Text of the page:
Frederick Douglass once called the suppression of free speech a “double wrong,” because “it violates the rights of the hearer as well as those of the speaker.” This truth becomes especially apparent when political speech is stifled, making it difficult or impossible for a speaker’s message to reach his or her audience. A new book by Wall Street Journal author Kimberley Strassel, titled The Intimidation Game: How the Left is Silencing Free Speech, examines several cases from the last few years in which state and federal government officials have targeted private groups and citizens for exercising their freedom of speech.
The book highlights an incident involving criminal investigations of roughly 30 conservative organizations based in Wisconsin that had been active in supporting Gov. Scott Walker’s reforms of public employee benefits, debt structure, spending, and more. These groups had done nothing illegal, but their involvement in political speech was targeted by a district attorney who was an avowed opponent of the governor. These investigations were conducted under Wisconsin’s “John Doe” law, which allowed them to be done in secret, with gag orders placed on all those being investigated. Subpoenas were sent out and pre-dawn raids were conducted on homes of several of the people being investigated, and none of the people whose homes were raided were allowed to speak to anyone other than their lawyers about it.
Strassel spoke about this episode in a recent presentation about her book at the Heritage Foundation. This probe went on for years, she explained, before one of the people under investigation, activist Eric O’Keefe, defied the gag order and went public to the Wall Street Journal. Eventually, the case worked its way up to the Wisconsin Supreme Court, which ruled the investigations unconstitutional. Strassel paraphrased the ruling of the Wisconsin Supreme Court, and its observation that the “special prosecutor had invented theories of law in order to go after Americans who were wholly innocent of any wrongdoing.”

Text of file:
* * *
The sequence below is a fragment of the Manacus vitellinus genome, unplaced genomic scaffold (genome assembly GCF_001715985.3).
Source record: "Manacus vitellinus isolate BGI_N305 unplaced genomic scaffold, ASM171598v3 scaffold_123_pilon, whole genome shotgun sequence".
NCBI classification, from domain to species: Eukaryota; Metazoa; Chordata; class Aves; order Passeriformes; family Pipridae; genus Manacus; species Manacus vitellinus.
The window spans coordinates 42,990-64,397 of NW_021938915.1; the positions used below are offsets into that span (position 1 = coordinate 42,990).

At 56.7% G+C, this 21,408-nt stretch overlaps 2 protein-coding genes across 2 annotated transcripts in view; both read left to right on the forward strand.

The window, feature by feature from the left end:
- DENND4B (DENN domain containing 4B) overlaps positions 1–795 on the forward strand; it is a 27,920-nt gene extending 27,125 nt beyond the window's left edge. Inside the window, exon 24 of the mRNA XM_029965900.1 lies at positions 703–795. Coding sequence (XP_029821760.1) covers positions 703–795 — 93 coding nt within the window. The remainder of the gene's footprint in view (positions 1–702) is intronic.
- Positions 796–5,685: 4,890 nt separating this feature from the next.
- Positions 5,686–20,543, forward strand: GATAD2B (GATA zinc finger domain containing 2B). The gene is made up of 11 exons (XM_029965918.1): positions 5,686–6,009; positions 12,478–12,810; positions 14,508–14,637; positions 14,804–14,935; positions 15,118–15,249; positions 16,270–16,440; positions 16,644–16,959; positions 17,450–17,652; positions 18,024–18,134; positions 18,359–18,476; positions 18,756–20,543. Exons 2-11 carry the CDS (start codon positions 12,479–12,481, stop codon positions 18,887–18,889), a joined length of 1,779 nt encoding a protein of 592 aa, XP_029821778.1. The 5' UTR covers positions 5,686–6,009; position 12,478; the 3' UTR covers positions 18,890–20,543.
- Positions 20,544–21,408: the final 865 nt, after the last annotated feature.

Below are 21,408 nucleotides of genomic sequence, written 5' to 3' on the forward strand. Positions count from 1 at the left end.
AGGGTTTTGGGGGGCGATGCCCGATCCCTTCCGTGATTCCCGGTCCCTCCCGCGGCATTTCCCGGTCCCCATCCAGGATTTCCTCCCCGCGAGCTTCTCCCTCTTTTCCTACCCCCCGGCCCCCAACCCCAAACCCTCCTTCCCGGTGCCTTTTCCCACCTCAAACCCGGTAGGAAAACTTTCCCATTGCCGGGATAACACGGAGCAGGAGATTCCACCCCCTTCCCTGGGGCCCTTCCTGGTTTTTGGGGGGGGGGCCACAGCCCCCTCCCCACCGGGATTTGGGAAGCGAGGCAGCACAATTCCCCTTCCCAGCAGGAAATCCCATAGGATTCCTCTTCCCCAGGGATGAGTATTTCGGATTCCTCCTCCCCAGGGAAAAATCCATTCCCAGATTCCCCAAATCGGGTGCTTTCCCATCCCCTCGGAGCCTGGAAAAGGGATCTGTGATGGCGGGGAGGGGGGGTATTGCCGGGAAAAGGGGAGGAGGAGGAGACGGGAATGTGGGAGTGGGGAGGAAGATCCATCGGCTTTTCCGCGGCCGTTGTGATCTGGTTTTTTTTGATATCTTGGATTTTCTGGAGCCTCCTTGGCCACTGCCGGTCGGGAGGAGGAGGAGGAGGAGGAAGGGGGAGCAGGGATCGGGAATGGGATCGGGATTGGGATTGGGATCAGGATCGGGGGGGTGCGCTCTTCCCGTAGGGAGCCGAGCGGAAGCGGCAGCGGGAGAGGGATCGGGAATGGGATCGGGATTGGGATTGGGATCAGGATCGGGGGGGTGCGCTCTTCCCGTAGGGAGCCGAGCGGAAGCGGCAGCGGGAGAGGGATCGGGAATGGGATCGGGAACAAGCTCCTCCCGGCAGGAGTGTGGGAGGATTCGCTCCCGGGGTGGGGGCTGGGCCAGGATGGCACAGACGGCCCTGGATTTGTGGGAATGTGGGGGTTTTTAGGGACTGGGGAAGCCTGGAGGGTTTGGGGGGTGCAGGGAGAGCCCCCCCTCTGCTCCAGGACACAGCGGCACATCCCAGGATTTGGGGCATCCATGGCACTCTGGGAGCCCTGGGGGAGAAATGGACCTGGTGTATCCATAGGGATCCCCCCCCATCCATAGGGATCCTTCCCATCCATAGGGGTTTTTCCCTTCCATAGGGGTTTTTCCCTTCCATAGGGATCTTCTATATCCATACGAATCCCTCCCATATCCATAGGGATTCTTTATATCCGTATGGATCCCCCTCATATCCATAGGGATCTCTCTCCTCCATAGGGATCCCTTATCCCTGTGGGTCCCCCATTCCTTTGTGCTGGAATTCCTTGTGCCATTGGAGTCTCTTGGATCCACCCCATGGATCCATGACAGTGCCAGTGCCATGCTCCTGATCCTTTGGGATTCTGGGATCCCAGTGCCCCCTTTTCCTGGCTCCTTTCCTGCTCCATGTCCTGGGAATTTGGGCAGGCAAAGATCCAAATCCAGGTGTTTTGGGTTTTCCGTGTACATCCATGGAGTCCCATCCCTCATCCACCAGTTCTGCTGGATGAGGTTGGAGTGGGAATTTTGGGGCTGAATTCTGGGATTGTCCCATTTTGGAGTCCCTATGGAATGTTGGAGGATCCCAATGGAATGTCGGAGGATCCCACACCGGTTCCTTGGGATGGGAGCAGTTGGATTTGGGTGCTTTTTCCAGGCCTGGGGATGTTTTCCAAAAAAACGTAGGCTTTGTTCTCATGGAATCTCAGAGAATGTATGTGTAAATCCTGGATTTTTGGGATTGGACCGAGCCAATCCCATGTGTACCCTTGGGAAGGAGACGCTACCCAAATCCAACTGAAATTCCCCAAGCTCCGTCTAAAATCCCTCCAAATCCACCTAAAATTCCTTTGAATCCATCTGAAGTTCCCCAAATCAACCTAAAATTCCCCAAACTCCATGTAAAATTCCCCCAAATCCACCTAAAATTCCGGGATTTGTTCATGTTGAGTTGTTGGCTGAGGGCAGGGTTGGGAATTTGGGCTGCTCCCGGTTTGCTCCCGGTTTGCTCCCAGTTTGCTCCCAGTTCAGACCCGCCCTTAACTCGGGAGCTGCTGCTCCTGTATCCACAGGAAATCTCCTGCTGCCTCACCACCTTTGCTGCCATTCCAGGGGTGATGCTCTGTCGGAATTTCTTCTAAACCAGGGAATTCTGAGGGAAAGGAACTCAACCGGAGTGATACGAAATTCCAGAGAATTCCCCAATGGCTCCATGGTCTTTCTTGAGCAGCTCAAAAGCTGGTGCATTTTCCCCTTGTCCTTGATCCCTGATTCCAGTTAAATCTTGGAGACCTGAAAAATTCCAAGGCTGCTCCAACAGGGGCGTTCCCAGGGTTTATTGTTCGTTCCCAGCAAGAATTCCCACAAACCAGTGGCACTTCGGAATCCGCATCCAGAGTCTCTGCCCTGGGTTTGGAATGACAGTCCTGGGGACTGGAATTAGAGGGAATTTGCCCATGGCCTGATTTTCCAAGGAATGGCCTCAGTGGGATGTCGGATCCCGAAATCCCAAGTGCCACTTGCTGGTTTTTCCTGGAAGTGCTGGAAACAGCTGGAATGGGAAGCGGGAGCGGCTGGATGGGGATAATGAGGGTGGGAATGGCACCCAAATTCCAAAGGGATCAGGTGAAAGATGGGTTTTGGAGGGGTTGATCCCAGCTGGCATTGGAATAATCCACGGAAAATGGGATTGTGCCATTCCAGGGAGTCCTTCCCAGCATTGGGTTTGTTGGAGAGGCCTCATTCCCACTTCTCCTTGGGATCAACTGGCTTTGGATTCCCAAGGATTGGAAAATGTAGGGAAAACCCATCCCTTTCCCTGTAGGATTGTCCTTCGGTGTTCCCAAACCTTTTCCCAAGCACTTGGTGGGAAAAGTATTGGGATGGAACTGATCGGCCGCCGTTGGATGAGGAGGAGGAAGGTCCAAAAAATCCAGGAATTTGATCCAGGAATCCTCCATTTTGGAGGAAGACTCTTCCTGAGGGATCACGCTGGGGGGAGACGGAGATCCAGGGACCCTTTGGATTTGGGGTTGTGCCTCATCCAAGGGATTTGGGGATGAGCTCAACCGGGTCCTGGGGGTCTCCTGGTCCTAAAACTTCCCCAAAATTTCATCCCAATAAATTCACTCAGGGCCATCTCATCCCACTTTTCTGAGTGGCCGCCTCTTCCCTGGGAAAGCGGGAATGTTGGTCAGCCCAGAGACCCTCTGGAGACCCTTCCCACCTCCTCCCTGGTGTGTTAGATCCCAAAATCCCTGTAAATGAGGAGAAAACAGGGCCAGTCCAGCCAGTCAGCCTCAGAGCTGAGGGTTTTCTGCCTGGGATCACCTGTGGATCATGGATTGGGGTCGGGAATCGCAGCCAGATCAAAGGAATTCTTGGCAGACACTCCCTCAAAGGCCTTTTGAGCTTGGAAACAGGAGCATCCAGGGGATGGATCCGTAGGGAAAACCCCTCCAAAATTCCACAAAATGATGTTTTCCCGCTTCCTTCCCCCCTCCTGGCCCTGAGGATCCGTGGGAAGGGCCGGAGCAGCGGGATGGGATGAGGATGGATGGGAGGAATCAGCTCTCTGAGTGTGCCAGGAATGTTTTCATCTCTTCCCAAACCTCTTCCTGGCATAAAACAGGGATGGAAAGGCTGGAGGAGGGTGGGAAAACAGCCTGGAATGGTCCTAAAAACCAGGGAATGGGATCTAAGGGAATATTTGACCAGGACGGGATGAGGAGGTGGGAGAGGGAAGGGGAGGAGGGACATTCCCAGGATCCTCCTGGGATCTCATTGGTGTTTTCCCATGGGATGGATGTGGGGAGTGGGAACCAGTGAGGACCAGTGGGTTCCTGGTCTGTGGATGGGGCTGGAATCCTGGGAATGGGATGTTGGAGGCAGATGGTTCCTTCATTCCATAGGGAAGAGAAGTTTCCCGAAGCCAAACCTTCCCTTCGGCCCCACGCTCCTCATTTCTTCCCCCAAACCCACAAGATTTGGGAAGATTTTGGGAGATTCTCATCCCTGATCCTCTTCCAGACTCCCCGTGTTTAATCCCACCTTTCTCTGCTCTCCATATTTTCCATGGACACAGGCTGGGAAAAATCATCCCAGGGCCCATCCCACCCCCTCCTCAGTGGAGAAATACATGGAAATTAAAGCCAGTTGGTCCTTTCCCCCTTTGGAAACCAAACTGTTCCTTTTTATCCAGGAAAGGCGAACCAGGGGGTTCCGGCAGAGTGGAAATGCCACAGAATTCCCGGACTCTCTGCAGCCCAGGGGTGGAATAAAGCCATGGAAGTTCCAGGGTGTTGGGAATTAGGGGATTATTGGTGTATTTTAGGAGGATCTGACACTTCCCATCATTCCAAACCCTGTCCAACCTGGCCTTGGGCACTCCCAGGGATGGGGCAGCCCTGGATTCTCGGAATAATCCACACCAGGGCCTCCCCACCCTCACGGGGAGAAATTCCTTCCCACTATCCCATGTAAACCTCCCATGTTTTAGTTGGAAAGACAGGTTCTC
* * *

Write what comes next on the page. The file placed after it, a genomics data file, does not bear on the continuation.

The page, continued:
Since 2013, Watchdog.org has taken the lead in exposing the politically motivated “John Doe” probes against supporters of Gov. Walker, producing nearly 350 stories to date and helping draw considerable national attention to the story. Watchdog's work was a big part of why eventually, last fall, Gov. Walker signed into law two separate bills that reformed the controversial John Doe law, and dismantled the Government Accountability Board. The Wisconsin Supreme Court and several Wisconsin state legislators have directly credited Watchdog.org and its reporting for helping these bills pass.
Similar events have been happening around the country since 2010, and Strassel’s book brings many more of them to light.
Strassel’s work with the Wall Street Journal dates back to 1994, and she now serves on its editorial board, as well as having written the “Potomac Watch” column since 2007. In 2006, she wrote the book Leaving Women Behind: Modern Families, Outdated Laws, which explains how government regulations limit economic opportunities available to women. Strassel also received the Bradley Prize for journalistic excellence in 2014.